There was a time, albeit over twenty years ago, when I moved across the country from Pennsylvania to California with nothing more than a backpack. At that time, everything that I owned fit into a vintage military rucksack that I bought for $5 from an Army-Navy store in Allentown, PA. While the reason behind this isn’t the most pleasant (I had lost everything in a fire), there was truly something calming in knowing that I was able to heft all of my worldly possessions around with me.
Even with everything in my pack, I still had room to spare after securing the strap and making my way westward to start anew.
I embraced the minimalist lifestyle and held onto it as long as I possibly could. Once settled on the west coast, I acquired a bed, a TV, a dresser and some kitchen items – the things I felt I couldn’t live without. Bringing a date home to my apartment and sitting on cardboard boxes wasn’t pushing any buttons in the romance category.
As the years ticked by, I met my wife and together we combined ‘forces.’ By that, I mean I was suddenly the co-owner of all kinds of random linens, VHS tapes and tchotchkes of every form.
And with our wedding, just like most folks, we created a large registry of ‘things we needed’ to start our lives together. You know… the cake dome (which I finally broke last week – my wife is still not speaking to me), blender, China, pots and pans, etc.
But instead of getting rid of most of the old items, we began to collect OR hoard, however you want to look at it. I used to see it as the former, but recently began to see it as the latter. There was always that part of us that said, “Let’s hang onto that in case we need it. It may come in handy. We can use it for camping/a lake house/our kid’s college dorm.”
And now, four kids and over a decade later, we find ourselves fighting through the idea or concept of ‘downsizing.’
Aside from needing more than one of these every time we move (which is just ridiculous)…
… there seem to be TWO specific motivations behind our new desire to streamline: REALITY and SAFETY.
The reality is, we can’t continue to bear the burden of all these ‘things.’ We simply don’t have the space to store them, nor do we really use them anymore. We’re trying to follow different versions of an old adage that states ‘if you haven’t used it in the last year, get rid of it.’ My wife has somehow twisted my rugged phrase into ‘if you pick something up and it doesn’t bring you or your family joy, get rid of it.’ Six of one, half a dozen of another – yoinks, I’m really going full-tilt on the proverbs here…
Bottom line is, there’s no need for me to keep a dozen pairs of jeans with a 28 waist. It’s just never going to happen again for me.
The second motivation is safety. Those four kids that I mentioned are all under 9 years old and the newest addition just turned 6 months this past week.
While we need to start trimming the fat for the obvious reasons, it also has a lot to do with the kids having access to things. This will be my last lap around the track when it comes to baby-proofing and ensuring that these little wildlings are able to move around the house without me having to worry so much about them getting into things that they shouldn’t – for example, cleaning and laundry supplies. The American Cleaning Institute is on my side for this one and helping to remind me and YOU, with their #PacketsUp campaign that we need to be mindful of how we store items not meant for human consumption.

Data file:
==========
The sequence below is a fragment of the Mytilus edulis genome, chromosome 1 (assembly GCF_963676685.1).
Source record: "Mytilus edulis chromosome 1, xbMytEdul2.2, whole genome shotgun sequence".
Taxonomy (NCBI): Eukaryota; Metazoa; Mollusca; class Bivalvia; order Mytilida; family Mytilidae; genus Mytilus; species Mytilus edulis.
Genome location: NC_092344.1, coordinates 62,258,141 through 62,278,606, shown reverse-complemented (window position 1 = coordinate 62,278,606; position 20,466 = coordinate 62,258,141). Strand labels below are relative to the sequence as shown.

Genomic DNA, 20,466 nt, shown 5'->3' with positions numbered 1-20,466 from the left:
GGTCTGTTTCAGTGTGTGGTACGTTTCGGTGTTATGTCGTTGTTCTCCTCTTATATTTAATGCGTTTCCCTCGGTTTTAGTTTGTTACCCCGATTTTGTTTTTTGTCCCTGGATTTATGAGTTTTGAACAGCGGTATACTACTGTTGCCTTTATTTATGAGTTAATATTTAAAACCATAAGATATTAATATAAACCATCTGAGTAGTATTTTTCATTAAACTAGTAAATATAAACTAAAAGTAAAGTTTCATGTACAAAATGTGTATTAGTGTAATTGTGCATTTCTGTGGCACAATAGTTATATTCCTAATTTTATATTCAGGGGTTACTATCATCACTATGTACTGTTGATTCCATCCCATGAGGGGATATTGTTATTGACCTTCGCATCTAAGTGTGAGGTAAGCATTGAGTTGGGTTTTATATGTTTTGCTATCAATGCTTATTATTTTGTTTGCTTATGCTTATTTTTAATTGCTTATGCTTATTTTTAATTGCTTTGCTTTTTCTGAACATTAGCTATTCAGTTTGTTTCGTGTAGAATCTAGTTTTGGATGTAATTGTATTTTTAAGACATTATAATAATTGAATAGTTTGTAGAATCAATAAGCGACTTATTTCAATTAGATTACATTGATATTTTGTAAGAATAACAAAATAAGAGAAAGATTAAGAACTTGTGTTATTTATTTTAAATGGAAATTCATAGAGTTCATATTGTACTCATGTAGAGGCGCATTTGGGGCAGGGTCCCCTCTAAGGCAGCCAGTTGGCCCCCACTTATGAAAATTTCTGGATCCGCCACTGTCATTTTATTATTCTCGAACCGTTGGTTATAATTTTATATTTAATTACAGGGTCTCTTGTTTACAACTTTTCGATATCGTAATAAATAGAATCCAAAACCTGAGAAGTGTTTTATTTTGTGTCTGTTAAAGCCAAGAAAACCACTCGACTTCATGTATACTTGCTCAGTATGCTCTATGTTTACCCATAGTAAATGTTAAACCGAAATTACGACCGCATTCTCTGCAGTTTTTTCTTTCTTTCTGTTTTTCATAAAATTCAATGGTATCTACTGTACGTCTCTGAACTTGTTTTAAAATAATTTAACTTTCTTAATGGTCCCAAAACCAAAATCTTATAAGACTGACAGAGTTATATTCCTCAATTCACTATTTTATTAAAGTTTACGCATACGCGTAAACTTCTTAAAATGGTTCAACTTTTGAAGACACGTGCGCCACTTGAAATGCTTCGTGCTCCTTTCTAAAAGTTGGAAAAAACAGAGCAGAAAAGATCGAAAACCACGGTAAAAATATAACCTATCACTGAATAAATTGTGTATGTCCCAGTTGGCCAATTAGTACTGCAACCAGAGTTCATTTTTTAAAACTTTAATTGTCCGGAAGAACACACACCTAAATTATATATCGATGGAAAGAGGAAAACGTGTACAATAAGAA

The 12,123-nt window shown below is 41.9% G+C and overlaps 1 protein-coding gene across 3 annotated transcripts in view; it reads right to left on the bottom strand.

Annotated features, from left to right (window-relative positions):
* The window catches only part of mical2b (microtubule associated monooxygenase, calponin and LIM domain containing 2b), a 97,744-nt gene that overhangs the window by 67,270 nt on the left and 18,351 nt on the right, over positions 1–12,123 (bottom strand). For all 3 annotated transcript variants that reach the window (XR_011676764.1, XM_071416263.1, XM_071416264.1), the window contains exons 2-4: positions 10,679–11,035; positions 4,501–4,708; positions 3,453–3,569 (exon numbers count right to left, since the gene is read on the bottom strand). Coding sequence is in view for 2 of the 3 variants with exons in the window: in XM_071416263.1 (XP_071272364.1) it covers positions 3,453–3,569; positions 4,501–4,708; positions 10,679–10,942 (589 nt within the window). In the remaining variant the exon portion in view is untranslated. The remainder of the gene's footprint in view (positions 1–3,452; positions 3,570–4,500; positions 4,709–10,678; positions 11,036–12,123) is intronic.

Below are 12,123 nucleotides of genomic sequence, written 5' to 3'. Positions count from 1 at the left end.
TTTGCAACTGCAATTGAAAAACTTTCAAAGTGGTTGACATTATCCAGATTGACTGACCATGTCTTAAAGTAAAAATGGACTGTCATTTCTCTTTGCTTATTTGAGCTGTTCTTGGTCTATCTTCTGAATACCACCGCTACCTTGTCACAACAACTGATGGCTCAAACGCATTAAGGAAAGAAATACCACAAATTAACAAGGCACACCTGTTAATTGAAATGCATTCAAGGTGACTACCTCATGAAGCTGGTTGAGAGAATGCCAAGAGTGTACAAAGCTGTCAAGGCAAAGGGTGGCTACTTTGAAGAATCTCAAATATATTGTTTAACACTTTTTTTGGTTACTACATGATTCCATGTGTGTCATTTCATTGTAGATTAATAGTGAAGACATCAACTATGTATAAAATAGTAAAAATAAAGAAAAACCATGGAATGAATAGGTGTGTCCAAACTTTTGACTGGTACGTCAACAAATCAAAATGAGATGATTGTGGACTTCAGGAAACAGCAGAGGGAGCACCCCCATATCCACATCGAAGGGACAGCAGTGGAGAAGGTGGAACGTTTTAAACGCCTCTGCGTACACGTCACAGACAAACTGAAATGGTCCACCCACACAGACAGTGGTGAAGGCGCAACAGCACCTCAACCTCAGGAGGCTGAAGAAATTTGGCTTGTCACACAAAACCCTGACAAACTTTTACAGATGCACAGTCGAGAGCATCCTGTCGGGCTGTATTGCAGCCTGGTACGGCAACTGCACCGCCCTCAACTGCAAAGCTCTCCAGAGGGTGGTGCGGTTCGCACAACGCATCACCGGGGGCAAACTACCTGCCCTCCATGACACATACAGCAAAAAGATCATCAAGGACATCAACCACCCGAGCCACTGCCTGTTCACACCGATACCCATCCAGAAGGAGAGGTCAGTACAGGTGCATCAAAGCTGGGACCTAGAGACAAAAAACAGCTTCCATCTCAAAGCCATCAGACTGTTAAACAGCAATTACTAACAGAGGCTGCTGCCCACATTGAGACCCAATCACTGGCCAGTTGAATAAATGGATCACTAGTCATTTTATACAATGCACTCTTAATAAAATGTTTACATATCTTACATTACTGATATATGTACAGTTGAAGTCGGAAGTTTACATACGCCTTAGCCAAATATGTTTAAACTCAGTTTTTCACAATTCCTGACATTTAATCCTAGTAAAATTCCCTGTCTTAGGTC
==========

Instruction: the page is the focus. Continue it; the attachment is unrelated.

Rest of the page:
Last month, Jen and I committed ourselves to one of those gimmicky ’30 days of decluttering’ social campaigns and so far, we’re crushing it.
We started in the place that has the most traffic – mostly by me – lol. Jen has taken our spice rack to the next level…
After that, the beloved pantry. This is the same pantry that I’ve threatened to put a lock on after school lets out each day. The snacks are still available, but at least we won’t see the carnage of everything else hitting the floor while they surf and scrounge four different shelves looking for what they want.
We’ve even moved the most ‘trafficked’ edibles outside of the pantry…
And while our mission is still an active campaign, with baby Evelyn on the verge of crawling and walking, the laundry room was a high priority.
The labels clearly exist for me (and those climbing towards tween status) and serve as a positive reminder (including the #PacketsUp sticker) that young children explore the world by touch and taste. Laundry packets contain highly concentrated detergent and should never end up in children’s hands. If the packets come in contact with little wet hands and mouths, they will dissolve and could cause great harm to them.
A few tips on keeping your #PacketsUp:
- Always store laundry packets up and out of reach
- Keep packets in their original container and store them immediately when you bring them home
- Always keep product container securely closed before and after use
- Text ‘POISON’ to 797979 to save the poison control contact information in your smartphone
- If your child comes in contact with laundry packets, call poison control right away
There’s something satisfying about having things around the house organized and stored safely. And even if everything I own will never fit in a backpack again, at least I can rest easy knowing that I’ve done my best to keep my little ones safe from everything that no longer fits in a bag on my shoulders.
EDITOR’S NOTE: This is sponsored by The American Cleaning Institute and their #PacketsUp campaign. For more information, check them out at www.cleaninginstitute.org, www.packetups.com or on Facebook, Twitter and Instagram.